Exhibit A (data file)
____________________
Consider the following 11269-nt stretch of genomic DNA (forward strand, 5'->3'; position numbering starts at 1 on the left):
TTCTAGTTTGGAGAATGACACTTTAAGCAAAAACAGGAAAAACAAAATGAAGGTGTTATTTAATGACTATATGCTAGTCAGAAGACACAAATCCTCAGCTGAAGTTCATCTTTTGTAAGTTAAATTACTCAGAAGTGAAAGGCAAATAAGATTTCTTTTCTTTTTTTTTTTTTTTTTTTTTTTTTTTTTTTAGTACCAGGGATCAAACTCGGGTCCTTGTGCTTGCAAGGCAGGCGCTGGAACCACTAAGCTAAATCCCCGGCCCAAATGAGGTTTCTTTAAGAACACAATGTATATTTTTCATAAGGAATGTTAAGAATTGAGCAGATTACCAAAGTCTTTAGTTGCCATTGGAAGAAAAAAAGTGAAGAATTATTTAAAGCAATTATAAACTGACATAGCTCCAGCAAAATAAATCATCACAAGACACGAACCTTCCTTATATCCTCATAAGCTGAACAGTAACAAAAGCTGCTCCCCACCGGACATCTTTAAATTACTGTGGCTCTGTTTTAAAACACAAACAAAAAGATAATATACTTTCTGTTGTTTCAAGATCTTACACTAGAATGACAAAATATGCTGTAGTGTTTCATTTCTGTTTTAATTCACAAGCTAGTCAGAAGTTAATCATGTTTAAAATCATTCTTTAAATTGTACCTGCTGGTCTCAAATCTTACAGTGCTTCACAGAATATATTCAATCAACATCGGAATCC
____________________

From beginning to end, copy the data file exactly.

Consider the following 11269-nt stretch of genomic DNA (forward strand, 5'->3'; position numbering starts at 1 on the left):
TTCTAGTTTGGAGAATGACACTTTAAGCAAAAACAGGAAAAACAAAATGAAGGTGTTATTTAATGACTATATGCTAGTCAGAAGACACAAATCCTCAGCTGAAGTTCATCTTTTGTAAGTTAAATTACTCAGAAGTGAAAGGCAAATAAGATTTCTTTTCTTTTTTTTTTTTTTTTTTTTTTTTTTTTTTTAGTACCAGGGATCAAACTCGGGTCCTTGTGCTTGCAAGGCAGGCGCTGGAACCACTAAGCTAAATCCCCGGCCCAAATGAGGTTTCTTTAAGAACACAATGTATATTTTTCATAAGGAATGTTAAGAATTGAGCAGATTACCAAAGTCTTTAGTTGCCATTGGAAGAAAAAAAGTGAAGAATTATTTAAAGCAATTATAAACTGACATAGCTCCAGCAAAATAAATCATCACAAGACACGAACCTTCCTTATATCCTCATAAGCTGAACAGTAACAAAAGCTGCTCCCCACCGGACATCTTTAAATTACTGTGGCTCTGTTTTAAAACACAAACAAAAAGATAATATACTTTCTGTTGTTTCAAGATCTTACACTAGAATGACAAAATATGCTGTAGTGTTTCATTTCTGTTTTAATTCACAAGCTAGTCAGAAGTTAATCATGTTTAAAATCATTCTTTAAATTGTACCTGCTGGTCTCAAATCTTACAGTGCTTCACAGAATATATTCAATCAACATCGGAATCC